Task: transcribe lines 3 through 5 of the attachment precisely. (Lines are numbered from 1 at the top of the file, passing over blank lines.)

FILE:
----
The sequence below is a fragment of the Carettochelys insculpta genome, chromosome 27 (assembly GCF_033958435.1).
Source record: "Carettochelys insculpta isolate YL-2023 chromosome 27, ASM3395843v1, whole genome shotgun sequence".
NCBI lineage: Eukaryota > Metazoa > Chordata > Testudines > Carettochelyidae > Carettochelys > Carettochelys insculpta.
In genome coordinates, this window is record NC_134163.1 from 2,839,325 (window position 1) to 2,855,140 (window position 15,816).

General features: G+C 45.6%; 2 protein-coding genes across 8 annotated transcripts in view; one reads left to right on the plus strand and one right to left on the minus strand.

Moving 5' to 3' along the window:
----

NCBI lineage: Eukaryota > Metazoa > Chordata > Testudines > Carettochelyidae > Carettochelys > Carettochelys insculpta.
In genome coordinates, this window is record NC_134163.1 from 2,839,325 (window position 1) to 2,855,140 (window position 15,816).

General features: G+C 45.6%; 2 protein-coding genes across 8 annotated transcripts in view; one reads left to right on the plus strand and one right to left on the minus strand.